Minnesota sharptailers could see some good action this season
By Tom Carpenter
Drought can be a fickle thing. It ebbs and flows and expands and recedes and hits some areas harder than others. I’ll add to that: Not all areas are made the same.
No surprise, northwestern Minnesota -- bastion of the state’s sharp-tailed grouse population – is dry. But the landscape here is different than the more arid climates the farther west you go. There are more low areas to provide some grassy cover here. There is brush – lots of it. Birds have options, even in a dry year.
It could be a good sharptail season. Read on for the details. We’ll talk Minnesota’s wonderful prairie chickens too, for which there is a limited residents-only hunt just south of the sharptail range.
Weather Conditions, Nesting and Brood-Rearing
“Winter was mild on the whole for temperatures, and with below average snowfall across much of the sharptail region,” says Charlotte Roy, Grouse Research Scientist with Minnesota DNR. Grouse came through that danger season in good shape for nesting.
“Then, spring was warm and dry. That’s very favorable for nesting,” adds Roy.
“Yes, by all accounts, the dry conditions during peak nesting season were favorable,” says Blane Kemek, Northwest Region Wildlife Manager for Minnesota DNR. “It’s reasonable to conclude that young-of-the-year birds will be plentiful.” Always music to a sharptailer’s ears.
But we all know the dry conditions turned into drought conditions. “It’s Hard to know how severe drought affected food availability for chicks,” says Roy. “Grasshoppers are abundant though.”
“I think we have still had good spring and summer brood-rearing for these birds,” says Jason Wollin, Wildlife Manager for the Minnesota DNR in Karlstad.
Fires raged in some areas of the northwest this summer. Tough on local birds, but good for grassland habitat in the long run. One would rather see fire prescribed and managed though.
“It’s hard to say exactly what the effect of drought will have on grouse at this time,” says Kemek, “but it’s true that the drought has negatively impacted hard and soft mast production. Still, sharp-tailed grouse are native and in general are resilient, adaptable, and are survivors. If one kind of food is in short supply, sharp-tailed grouse will feed on something else. A large part of their diet includes seeds, buds, and leaves.”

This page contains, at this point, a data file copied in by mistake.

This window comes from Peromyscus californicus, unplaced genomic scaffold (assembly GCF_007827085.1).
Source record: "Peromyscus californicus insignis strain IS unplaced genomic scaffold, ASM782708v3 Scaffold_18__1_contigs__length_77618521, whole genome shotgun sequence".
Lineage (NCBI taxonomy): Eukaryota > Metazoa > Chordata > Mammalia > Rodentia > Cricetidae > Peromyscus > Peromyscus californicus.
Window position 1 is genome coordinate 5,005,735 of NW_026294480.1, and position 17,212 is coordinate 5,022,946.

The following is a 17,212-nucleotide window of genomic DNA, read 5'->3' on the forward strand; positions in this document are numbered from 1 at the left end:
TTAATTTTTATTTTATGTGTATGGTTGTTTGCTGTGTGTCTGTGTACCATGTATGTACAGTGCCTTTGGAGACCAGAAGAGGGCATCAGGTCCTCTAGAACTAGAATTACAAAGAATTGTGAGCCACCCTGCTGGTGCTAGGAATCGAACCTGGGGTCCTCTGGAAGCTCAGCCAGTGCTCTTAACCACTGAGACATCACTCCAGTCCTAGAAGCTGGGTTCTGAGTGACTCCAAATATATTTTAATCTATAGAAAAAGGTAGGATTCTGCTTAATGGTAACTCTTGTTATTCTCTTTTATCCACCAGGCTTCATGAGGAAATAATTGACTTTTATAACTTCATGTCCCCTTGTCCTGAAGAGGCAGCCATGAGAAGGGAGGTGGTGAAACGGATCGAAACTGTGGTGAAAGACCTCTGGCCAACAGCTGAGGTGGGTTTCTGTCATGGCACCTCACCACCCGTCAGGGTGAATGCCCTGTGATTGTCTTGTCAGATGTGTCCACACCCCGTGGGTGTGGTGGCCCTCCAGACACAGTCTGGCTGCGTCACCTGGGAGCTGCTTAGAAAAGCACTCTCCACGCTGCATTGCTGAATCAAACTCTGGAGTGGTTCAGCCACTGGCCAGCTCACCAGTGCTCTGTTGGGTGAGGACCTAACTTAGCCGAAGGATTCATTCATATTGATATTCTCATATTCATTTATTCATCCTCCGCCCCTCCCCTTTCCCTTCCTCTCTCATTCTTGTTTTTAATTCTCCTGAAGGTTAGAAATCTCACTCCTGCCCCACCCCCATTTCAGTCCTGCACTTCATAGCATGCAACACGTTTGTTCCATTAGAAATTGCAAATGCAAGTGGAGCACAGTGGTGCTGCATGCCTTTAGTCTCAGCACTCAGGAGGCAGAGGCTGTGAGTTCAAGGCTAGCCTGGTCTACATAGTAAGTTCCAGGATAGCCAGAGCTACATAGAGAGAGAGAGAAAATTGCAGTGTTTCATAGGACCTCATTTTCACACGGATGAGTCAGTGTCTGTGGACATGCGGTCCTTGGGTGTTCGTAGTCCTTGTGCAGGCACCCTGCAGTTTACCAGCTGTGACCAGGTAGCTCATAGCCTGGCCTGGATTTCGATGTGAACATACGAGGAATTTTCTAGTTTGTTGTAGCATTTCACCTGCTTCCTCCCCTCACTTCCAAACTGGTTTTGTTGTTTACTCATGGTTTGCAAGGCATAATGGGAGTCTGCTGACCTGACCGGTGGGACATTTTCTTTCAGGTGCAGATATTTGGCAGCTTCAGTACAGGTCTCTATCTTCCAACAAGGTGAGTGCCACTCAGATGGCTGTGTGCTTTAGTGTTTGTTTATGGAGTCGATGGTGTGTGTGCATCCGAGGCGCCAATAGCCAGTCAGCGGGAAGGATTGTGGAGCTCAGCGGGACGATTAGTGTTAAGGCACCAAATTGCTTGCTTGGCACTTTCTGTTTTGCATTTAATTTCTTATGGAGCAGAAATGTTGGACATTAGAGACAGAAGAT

“Numerous wildfires have occurred, which can maintain grassland and brushland habitats to the long-term benefit of prairie grouse,” confirms Roy.
“It’s very dry,” adds Roy, “with less growth than normal. And some haying is occurring on WMAs and AMAs where it is compatible with wildlife objectives.”
Kemek confirms, but notes: “Wildlife managers will only utilize haying and grazing [on public lands] as a habitat management tool if there’s a wildlife habitat need and benefit to wildlife. Unlike in other areas of Minnesota where pheasants and grasslands exist, northwestern Minnesota’s dominant habitat type is brushland and aspen, which are favored by sharp-tailed grouse, and generally not suitable for haying and grazing.”
“Lots of CRP has been hayed in the last few weeks, so the tall grass is now short grass,” says Jason Wollin, Wildlife Manager for the Minnesota DNR in Karlstad. “With this drought, cattle producers are in need for hay. But there are still large tracts of WMA land that have the right mix of grass and brush for good habitat. I still see sharpies every day.”
“Staff in sharp-tailed grouse range are seeing birds, and in some areas, good numbers,” says Kemek. “Kittson and Roseau counties are top counties to hunt sharp-tailed grouse in northwestern Minnesota, but huntable birds can also be found in Norman, Polk, Red Lake, Pennington, Marshall, Lake of the Woods, Beltrami, and Clearwater counties too.”
“There are hundreds of thousands of acres of state wildlife management areas (WMAs) and other public lands in northwestern Minnesota,” Kemek adds, “many of which provide great sharp-tailed grouse hunting.”
“Open landscape, brushland habitats are key to finding sharp-tailed grouse” he advises, “A good dog will help, as will good maps and smartphone apps such as OnX Hunt, but the main thing is to cover some ground and do some walking. And don’t be afraid to knock on doors and ask permission to hunt private land. Many private landowners will allow sharp-tailed grouse hunters onto their properties, but you need to ask!”
“Focus should be on the large WMAs with a mix of grass and brush,” advises Wollin. “We have been doing a great job with prescribed fire, and its benefits for this habitat. However 2020 was shut down for burning due to Covid 2021 was very limited due to drought.”
Notably, “Minnesota’s east-central season sharptail zone is closed this year because of low bird numbers,” says Roy. “This is the first year the season will be closed in the east-central region.” That’s sad news for sharptail lovers. The habitat challenge? Keeping enough grass on the landscape and balancing in the right kind of brush in that zone, while keeping the aggressive forest at bay.
Just south of Minnesota’s sharptail zone (though there is some overlap, sharptails can only legally be hunted north of U.S. Highway 2 to protect prairie chickens), Minnesota still supports a nice but limited population of greater prairie chickens. Birds are huntable only by residents, and the license is in a lottery draw every summer. Hunters can only shoot two birds.
“Chicken numbers remain stable again this year,” says Roy, “although overall they have declined since 2007 with losses of CRP. Nesting was good this year -- we have data this year due to an ongoing study. Prospects for the birds and hunters should be good.”
Hunters are limited to specific zones. “Grasslands that aren’t dominated by brush are places to look,” says Kemek.
Tom Carpenter is editor at Pheasants Forever and an intinerant chaser of prairie grouse up and down and across the northern plains.